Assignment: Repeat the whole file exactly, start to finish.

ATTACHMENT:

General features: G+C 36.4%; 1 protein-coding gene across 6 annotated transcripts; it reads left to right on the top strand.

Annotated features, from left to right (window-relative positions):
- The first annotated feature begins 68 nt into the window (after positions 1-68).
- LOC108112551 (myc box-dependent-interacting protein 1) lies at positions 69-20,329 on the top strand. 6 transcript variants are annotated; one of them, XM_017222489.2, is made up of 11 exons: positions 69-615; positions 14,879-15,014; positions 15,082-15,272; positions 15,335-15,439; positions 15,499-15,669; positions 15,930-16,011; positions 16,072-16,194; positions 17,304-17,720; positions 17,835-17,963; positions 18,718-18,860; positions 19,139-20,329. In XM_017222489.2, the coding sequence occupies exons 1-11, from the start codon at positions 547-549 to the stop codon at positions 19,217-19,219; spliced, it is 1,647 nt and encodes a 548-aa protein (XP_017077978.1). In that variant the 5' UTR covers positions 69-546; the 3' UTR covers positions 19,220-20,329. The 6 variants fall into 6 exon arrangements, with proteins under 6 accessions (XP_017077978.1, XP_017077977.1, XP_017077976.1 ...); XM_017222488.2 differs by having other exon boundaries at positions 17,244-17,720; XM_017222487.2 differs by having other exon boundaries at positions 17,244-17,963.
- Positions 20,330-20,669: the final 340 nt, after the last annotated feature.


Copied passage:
General features: G+C 36.4%; 1 protein-coding gene across 6 annotated transcripts; it reads left to right on the top strand.

Annotated features, from left to right (window-relative positions):
- The first annotated feature begins 68 nt into the window (after positions 1-68).
- LOC108112551 (myc box-dependent-interacting protein 1) lies at positions 69-20,329 on the top strand. 6 transcript variants are annotated; one of them, XM_017222489.2, is made up of 11 exons: positions 69-615; positions 14,879-15,014; positions 15,082-15,272; positions 15,335-15,439; positions 15,499-15,669; positions 15,930-16,011; positions 16,072-16,194; positions 17,304-17,720; positions 17,835-17,963; positions 18,718-18,860; positions 19,139-20,329. In XM_017222489.2, the coding sequence occupies exons 1-11, from the start codon at positions 547-549 to the stop codon at positions 19,217-19,219; spliced, it is 1,647 nt and encodes a 548-aa protein (XP_017077978.1). In that variant the 5' UTR covers positions 69-546; the 3' UTR covers positions 19,220-20,329. The 6 variants fall into 6 exon arrangements, with proteins under 6 accessions (XP_017077978.1, XP_017077977.1, XP_017077976.1 ...); XM_017222488.2 differs by having other exon boundaries at positions 17,244-17,720; XM_017222487.2 differs by having other exon boundaries at positions 17,244-17,963.
- Positions 20,330-20,669: the final 340 nt, after the last annotated feature.